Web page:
Mmm. Sundried tomatoes. Concentrated yumminess that tasted so good in our pasta salad. We grew ‘em, harvested ‘em, froze ‘em and a year later, ate ‘em. In between, we watered them and then, via drying, de-watered them.
It seems a little silly to take water out of something you put water into, but if you don’t get the water into them when they need it, you won’t have anything to take water out of later. If you put a greenhouse roof over tomatoes, you better get the water into them that the roof is keeping out.
I got water into them one warm morning in early July. After a lengthy and jumbled episode of sweatily hoisting hoses, and painstakingly pouring pails of water, I resolved that a little water automation would go a long way to reducing Erin’s workload. And mine.
The question was: how to automate? I already collected water off of the greenhouse roof. While it was enough to use on a few potted plants periodically, they barely survived the unpredictability of the precipitation. And a greenhouse is just a big pot topped with a moisture exclusion membrane. Continue reading “Godzilla Zukes versus Tiny Tomatoes”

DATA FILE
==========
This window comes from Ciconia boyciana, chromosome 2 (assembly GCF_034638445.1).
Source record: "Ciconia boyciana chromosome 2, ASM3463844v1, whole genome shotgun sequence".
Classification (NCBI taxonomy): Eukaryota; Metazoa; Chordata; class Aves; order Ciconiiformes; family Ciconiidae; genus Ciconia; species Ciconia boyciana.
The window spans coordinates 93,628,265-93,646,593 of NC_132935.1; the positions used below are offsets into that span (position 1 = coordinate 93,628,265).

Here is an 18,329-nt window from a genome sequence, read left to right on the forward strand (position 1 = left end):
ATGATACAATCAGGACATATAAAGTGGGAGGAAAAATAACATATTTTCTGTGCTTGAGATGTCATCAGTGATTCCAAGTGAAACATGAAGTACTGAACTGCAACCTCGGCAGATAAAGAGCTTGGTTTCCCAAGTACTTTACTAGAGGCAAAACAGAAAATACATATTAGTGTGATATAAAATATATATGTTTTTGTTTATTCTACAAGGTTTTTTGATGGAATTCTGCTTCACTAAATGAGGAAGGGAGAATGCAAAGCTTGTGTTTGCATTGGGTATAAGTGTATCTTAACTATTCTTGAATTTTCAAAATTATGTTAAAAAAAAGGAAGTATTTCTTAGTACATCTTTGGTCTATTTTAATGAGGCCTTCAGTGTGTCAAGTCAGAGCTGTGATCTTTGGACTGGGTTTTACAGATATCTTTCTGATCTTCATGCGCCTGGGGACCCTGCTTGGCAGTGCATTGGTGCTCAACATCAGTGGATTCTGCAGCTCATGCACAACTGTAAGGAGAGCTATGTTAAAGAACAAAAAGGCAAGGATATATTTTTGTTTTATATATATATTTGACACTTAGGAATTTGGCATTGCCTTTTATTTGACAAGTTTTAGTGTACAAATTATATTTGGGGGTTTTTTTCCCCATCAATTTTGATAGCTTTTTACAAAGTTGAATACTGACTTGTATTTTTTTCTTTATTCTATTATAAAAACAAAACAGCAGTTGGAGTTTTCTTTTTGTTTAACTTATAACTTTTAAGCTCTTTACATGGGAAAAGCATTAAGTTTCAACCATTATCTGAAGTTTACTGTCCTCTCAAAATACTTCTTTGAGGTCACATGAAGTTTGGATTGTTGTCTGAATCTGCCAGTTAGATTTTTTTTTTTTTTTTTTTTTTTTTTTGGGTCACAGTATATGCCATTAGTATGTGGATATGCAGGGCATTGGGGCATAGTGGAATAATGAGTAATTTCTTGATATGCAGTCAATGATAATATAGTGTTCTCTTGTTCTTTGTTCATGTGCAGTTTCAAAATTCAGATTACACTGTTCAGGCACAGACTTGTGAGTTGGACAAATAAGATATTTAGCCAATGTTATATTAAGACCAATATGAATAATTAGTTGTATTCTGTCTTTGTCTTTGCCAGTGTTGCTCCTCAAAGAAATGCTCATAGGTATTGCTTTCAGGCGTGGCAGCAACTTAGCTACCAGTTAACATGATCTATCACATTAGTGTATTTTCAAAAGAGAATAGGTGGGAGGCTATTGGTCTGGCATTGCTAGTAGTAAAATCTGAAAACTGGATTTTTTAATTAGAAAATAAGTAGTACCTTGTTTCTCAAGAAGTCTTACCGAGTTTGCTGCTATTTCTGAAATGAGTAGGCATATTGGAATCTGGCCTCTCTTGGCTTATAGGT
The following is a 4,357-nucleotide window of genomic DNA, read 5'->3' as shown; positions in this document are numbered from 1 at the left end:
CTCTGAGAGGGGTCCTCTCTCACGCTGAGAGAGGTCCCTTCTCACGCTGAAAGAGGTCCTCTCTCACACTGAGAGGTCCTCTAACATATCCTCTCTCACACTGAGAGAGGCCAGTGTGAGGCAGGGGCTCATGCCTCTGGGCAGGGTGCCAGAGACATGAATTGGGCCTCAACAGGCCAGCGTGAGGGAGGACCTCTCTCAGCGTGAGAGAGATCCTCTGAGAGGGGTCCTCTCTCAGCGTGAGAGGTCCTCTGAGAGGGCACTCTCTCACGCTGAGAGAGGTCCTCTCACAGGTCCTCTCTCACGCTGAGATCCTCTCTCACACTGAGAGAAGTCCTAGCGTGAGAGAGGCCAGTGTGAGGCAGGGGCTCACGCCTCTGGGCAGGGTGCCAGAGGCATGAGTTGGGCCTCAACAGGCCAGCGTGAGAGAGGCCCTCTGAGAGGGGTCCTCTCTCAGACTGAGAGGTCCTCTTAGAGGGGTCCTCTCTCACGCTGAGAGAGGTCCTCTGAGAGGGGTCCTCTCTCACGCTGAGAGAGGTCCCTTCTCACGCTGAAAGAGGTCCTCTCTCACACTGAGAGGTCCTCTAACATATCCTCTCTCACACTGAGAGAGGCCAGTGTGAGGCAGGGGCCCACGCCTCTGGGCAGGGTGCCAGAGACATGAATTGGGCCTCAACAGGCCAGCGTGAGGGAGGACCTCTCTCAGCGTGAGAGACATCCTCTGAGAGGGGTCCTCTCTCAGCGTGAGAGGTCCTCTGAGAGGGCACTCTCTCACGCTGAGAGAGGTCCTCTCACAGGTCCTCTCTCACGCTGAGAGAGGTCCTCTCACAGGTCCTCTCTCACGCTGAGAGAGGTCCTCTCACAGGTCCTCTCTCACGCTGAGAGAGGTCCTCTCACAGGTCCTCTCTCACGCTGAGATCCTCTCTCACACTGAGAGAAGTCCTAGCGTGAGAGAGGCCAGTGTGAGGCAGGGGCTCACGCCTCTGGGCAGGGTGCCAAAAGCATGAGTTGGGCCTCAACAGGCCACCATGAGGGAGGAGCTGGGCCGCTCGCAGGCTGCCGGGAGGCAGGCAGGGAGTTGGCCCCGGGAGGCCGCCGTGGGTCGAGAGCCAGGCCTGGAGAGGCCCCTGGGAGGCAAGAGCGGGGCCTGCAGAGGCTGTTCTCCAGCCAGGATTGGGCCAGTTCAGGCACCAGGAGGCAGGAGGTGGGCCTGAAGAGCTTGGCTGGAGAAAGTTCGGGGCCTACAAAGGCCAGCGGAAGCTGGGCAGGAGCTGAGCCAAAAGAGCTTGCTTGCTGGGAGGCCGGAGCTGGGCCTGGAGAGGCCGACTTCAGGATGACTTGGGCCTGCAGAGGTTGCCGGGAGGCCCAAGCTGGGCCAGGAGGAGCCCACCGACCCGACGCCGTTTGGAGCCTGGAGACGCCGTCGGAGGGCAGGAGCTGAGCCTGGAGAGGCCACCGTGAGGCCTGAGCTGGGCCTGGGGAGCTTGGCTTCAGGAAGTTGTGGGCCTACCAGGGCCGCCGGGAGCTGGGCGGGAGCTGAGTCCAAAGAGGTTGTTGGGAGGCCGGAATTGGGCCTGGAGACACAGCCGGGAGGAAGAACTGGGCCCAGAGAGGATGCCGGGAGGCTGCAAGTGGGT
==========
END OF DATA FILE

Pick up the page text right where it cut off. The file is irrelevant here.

“It’ll take twice as long, and be twice as expensive.”
This is a frequently heard adage when you reveal a dream to build any structure bigger than a chicken coop. And the last chicken coop we built proves that such adages can overestimate a builder’s skillset and underestimate their budget. Having built five structures with footprints ranging from 70 to 2070 square feet, we should’ve known better.
But we didn’t. By buying a kit for a greenhouse made by someone else, we assumed that the building process would be more like raising a tent than raising a barn. The truth lies somewhere in between. I spent days drilling over 1000 holes in wood and metal. I spent some sleep-deprived nights dreaming up solutions to seemingly intractable problems that apparently few people in the greenhouse world had pondered before. And I spent all my spare time from March to May constructing framing and preparing for the Big Day. The Big Day would be the day when we would sheathe the greenhouse in a protective skin of plastic.
I assumed that because I had spent so much money and time and brainpower to that point, all we needed was a hired hand, our family, and a calm day to slip the gigantic pieces of cling-wrap over the metal frame. We waited for the right day. We assembled the family and hired our friend Mark. We called our friend’s the DeJongs just in case, because they had shown interest in helping out.
I thought we might be done by noon. When Brian and his daughters showed up late in the morning, we were far from done. When Brian’s wife Anita showed up in the afternoon, we were far from done. But the wind was picking up, tempting our huge plastic pieces to channel their inner kite-ness. Despite my planning and our hard work, without the DeJong’s, the plastic still might not be on the greenhouse.
Everyone had a job, but only one person was paid. Friends like me sometimes cost other people money. Others like the DeJong’s are priceless.